Wednesday, April 15, 2015

The Great Famine


(By Frank Conry) 06/05/'03

Oh! stones of sorrow, stones of pain,
You heard their cries; You called their names,
Your wrote them down in the pale moonlight
And left them here to die.

The complexity of Irish history culminated in the Great Famine of 1845-1848, which is quite immediate to me as my four grand parents, (Conry. Flanagan, Flannery and Sharkey), were born before and during that period.

The 100th anniversary (1945-1948) of the famine horror was ignored in Ireland on a local and national level. On that 100th anniversary no attempt was made to confront the social and cultural patterns of denial associated with this tragedy. This denial is deeply embedded in the Irish Psyche.

Fifty years later (1998), Killaraght, Boyle, Breedogue and Ballinameen had no communal Famine Service in Killaraght Graveyard and no memorial was erected in the graveyard for the famine victims buried there. That, indeed, is a sad refection on the awareness of the whole area, especially when we know that our immediate ancestors experienced the horrors of poverty, destitution, starvation and emigration. Some people survived, some succumbed.

People exposed to these conditions of sheer horror can display tremendous courage, generosity and caring but also they can experience shame and guilt, an urge to ''hang on to what you have'' and a capacity to ''turn a blind eye to the needs and sufferings of others''. The contradictory traits of famine trauma are. - callousness coexisting with compassion, competition coexisting with cooperation, silence and hypocrisy coexisting with openness and honesty. Failure to confront and understand the origin of these traits serves only to perpetuate them to the detriment of the individual and the community as a whole.

The litany of cases in Irish private family life and community, in the institution of the Church and in the State institutions, which has, and continues to shock this country, all display elements of the same pattern - brutality, cover up, silence, secrecy, hypocrisy, xenophobia, and double think. These traits are as much part of our collective mental legacy from the famine as is courage, honesty, kindness and compassion.

The areas, Killaraght, Boyle, Breedogue and Ballinameen, which have been listed above, with burial plots in Killaraght, and with pre-famine ancestral roots, should have acknowledged, on site, our victims and survivors buried there. A memorial, in stone, should be erected and a ''WE CONFESS'' reconciliation service for these victims and survivors should be held in the graveyard.

The famine reality was sanitised, made remote, detached and impersonal when commemorated in church, through abstract symbols, or in an area without shared ancestral roots.

Denial of the famine is there at a local and national level. The second level history course in Ireland, which was examined in the year 2001, had no place for the famine - the course started some two decades later. In New York schools, the Irish Famine is right up there beside Slavery and the Holocaust (ref. Harry Browne, Irish Times EL). Denial of the famine is below the collective surface of humanity and this was borne out by the demolition of Boyle Workhouse which, of course, should have been retained as a sacred place of pilgrimage. In contrast, King House or the Cistercian Abbey were not demolished. No contrived symbols of the famine would be required in Ireland, if the Irish Workhouses were left intact. The demolition of these hateful houses did not eliminate the truth and served only the reinforcement of denial.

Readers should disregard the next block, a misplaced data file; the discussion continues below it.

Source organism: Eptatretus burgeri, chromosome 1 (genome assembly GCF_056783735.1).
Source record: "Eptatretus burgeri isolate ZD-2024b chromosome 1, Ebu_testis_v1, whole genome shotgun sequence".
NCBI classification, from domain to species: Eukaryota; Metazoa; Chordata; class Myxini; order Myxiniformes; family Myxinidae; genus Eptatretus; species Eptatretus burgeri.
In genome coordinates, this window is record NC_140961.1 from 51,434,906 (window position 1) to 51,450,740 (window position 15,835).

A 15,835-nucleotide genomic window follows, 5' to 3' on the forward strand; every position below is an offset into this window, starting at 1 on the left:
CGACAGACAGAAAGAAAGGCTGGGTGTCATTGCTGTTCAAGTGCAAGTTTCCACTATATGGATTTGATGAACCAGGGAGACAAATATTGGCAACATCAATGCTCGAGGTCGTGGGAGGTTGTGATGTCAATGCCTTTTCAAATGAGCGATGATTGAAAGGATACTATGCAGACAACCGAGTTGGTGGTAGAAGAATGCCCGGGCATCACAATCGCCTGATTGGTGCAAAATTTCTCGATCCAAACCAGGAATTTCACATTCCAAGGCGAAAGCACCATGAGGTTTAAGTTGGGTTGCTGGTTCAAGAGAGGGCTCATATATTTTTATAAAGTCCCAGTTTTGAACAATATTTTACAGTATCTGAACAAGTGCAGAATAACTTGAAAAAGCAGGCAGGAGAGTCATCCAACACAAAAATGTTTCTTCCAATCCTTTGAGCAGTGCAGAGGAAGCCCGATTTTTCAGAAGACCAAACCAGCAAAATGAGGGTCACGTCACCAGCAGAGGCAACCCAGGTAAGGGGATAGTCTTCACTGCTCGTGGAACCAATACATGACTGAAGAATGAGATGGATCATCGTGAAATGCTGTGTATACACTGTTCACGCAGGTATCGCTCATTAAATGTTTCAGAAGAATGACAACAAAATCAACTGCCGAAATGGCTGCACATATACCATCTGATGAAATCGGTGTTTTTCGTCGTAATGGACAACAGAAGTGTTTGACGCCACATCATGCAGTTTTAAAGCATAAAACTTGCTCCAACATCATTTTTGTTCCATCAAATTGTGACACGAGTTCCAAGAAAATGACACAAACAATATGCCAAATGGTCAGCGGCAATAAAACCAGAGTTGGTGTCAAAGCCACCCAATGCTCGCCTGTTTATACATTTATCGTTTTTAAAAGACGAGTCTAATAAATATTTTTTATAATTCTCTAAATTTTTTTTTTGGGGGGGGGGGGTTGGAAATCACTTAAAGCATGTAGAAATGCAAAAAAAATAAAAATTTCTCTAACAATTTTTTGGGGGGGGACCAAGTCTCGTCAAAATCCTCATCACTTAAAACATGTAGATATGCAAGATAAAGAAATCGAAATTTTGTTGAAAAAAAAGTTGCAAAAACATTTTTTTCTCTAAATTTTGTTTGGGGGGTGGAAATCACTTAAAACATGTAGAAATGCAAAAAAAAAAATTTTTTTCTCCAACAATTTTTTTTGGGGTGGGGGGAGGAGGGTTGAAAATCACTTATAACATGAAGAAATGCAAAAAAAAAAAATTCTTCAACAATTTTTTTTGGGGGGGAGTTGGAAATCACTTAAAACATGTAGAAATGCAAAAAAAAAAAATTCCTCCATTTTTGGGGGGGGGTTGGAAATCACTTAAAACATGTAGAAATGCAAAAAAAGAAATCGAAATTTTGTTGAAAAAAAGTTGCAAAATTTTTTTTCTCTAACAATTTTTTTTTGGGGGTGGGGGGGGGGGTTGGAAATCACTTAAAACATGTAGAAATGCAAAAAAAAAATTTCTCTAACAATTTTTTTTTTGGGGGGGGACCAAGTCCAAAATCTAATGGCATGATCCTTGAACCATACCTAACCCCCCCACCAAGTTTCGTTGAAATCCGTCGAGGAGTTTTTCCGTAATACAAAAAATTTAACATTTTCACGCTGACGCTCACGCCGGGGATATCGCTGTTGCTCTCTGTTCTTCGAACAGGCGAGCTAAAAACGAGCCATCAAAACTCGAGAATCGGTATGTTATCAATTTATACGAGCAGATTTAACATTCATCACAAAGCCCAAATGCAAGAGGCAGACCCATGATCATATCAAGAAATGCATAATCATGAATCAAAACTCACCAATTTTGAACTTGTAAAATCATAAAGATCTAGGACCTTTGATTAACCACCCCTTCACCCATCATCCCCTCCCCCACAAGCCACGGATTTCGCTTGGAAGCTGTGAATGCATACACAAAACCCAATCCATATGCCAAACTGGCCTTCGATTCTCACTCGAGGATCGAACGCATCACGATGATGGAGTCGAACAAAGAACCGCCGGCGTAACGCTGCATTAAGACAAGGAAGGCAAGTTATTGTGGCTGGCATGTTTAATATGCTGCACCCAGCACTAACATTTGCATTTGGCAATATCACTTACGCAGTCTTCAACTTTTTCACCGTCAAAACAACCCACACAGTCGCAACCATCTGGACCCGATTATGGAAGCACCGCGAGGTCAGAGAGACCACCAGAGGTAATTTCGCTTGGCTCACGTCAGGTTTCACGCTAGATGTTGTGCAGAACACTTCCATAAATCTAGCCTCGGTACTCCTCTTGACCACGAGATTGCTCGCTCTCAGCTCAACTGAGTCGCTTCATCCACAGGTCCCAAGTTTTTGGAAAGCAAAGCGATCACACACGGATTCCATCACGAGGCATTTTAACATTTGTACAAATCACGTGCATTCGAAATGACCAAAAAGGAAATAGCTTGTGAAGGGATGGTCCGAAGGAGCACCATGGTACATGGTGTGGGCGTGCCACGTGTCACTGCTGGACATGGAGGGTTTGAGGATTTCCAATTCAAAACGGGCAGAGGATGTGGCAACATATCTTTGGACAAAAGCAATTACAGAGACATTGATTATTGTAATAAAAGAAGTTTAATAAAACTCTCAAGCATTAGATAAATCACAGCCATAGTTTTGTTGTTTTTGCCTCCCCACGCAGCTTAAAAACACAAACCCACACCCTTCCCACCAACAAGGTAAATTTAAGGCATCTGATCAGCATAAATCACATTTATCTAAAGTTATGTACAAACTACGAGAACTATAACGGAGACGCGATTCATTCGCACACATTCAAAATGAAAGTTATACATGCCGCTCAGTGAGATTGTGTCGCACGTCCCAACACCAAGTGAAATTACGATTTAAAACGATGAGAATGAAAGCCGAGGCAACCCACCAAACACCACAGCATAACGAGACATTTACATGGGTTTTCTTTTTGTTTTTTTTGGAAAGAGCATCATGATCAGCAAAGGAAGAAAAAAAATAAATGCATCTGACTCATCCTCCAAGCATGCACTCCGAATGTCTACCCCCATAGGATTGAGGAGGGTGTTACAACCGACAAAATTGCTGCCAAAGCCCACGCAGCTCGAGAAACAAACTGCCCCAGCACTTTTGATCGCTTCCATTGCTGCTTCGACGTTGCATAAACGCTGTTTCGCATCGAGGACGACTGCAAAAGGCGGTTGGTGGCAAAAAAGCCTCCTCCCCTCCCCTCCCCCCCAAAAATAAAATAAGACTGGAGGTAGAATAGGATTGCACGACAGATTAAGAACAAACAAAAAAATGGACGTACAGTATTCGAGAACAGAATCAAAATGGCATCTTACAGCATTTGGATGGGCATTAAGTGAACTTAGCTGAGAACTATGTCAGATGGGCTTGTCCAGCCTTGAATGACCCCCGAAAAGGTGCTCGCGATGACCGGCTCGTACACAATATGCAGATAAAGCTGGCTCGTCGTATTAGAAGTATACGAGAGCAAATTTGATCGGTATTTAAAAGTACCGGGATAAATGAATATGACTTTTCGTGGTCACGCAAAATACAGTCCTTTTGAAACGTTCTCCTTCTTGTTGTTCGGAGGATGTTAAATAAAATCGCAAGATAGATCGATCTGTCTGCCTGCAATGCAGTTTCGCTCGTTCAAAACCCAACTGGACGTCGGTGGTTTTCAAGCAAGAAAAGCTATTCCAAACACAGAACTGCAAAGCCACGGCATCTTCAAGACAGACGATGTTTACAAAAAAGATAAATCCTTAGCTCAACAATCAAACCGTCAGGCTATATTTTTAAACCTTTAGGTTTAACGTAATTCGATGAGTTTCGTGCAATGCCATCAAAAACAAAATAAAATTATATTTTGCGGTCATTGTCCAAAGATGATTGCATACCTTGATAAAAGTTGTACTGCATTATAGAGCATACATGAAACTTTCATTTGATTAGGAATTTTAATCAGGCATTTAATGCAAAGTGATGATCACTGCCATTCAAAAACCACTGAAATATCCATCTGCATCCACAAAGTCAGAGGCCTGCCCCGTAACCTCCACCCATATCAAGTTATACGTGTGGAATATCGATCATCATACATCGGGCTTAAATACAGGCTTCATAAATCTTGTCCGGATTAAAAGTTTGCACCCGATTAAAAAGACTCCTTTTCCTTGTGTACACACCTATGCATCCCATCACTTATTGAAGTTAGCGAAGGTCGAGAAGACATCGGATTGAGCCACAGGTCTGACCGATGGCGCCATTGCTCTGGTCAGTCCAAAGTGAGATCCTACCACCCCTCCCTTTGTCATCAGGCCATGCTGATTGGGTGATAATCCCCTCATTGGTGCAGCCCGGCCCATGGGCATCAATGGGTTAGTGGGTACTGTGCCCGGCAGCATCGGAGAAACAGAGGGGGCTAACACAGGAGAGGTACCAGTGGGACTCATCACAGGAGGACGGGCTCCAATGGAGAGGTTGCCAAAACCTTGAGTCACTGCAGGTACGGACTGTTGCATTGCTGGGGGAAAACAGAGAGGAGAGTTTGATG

Denial of the famine can also be seen in the art of John Behan's National Famine Memorial, which is a ship in bronze, at the foot of Croagh Patrick, Co. Mayo. A ship, if you think about it, is only a partial symbol of the famine and is far more representative of survivors than of victims. The construction of the ship is dramatic and abstract. So abstract that the incorporation of the ''lazy beds'' in this symbol requires an interpretation. Stone is the appropriate medium not bronze. The Workhouses were constructed from stone. In the Workhouses the famine victims broke stones for the making of roads. The famine was real; it is immediate and the use of an inappropriate medium, like bronze, or abstract symbols, at this distance in time, is denial. On the other hand, Liam Swords, (priest/author), used a very sensitive symbol in his book ''In their Own Words'' when he wrote about the Famine. Indeed the Church liturgy should incorporate, for about five years, readings from Liam Sword's book and for that period the Old Testament readings could be dropped.


This reenactment was a commemoration of a battle which was fought outside Boyle on the 15th August, 1599. It was acted out on site with period props and costumes and a horse memorial was erected. Temporal boundaries were ignored. Quite an amount of research must have been undertaken for this show. No such research would be necessary for a famine commemoration and the absence of a realistic commemoration for this tragedy can be seen only as an expression of collective guilt. There is an ear for personal guilt but, obviously, the collective guilt of the famine is still taboo.

Even though the people from Killaraght, Boyle, Breedogue and Ballinameen are separated by temporal artificial boundaries, we can, nevertheless, unite in a community spirit with our dead in Killaraght graveyard and have a communal reconciliation service for our famine victims and survivors buried there. A famine memorial should be erected in Killaraght Graveyard.

Like a horror dream, the famine is beyond our control and can never be altered. We will always walk in the shadows of famine victims unless we turn on the light of awareness which would find expression through a famine memorial based on truth and reality.

No comments:

Post a Comment